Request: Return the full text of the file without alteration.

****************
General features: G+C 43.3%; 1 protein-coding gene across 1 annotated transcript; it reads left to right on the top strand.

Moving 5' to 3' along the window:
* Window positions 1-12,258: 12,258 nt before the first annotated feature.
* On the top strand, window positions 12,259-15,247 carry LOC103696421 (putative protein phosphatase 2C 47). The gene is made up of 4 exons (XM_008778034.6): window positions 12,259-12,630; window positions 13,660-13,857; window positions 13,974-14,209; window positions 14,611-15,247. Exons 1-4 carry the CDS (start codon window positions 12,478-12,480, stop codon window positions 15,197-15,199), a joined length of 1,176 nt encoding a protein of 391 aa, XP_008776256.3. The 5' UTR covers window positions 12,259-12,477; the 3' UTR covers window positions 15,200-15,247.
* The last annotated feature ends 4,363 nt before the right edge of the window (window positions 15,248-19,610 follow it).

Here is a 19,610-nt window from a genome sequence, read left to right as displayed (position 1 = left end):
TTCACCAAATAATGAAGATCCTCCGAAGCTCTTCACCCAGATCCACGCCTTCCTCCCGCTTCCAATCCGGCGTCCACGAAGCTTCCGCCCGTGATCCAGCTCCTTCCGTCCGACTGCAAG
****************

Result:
General features: G+C 43.3%; 1 protein-coding gene across 1 annotated transcript; it reads left to right on the top strand.

Moving 5' to 3' along the window:
* Window positions 1-12,258: 12,258 nt before the first annotated feature.
* On the top strand, window positions 12,259-15,247 carry LOC103696421 (putative protein phosphatase 2C 47). The gene is made up of 4 exons (XM_008778034.6): window positions 12,259-12,630; window positions 13,660-13,857; window positions 13,974-14,209; window positions 14,611-15,247. Exons 1-4 carry the CDS (start codon window positions 12,478-12,480, stop codon window positions 15,197-15,199), a joined length of 1,176 nt encoding a protein of 391 aa, XP_008776256.3. The 5' UTR covers window positions 12,259-12,477; the 3' UTR covers window positions 15,200-15,247.
* The last annotated feature ends 4,363 nt before the right edge of the window (window positions 15,248-19,610 follow it).

Here is a 19,610-nt window from a genome sequence, read left to right as displayed (position 1 = left end):
TTCACCAAATAATGAAGATCCTCCGAAGCTCTTCACCCAGATCCACGCCTTCCTCCCGCTTCCAATCCGGCGTCCACGAAGCTTCCGCCCGTGATCCAGCTCCTTCCGTCCGACTGCAAG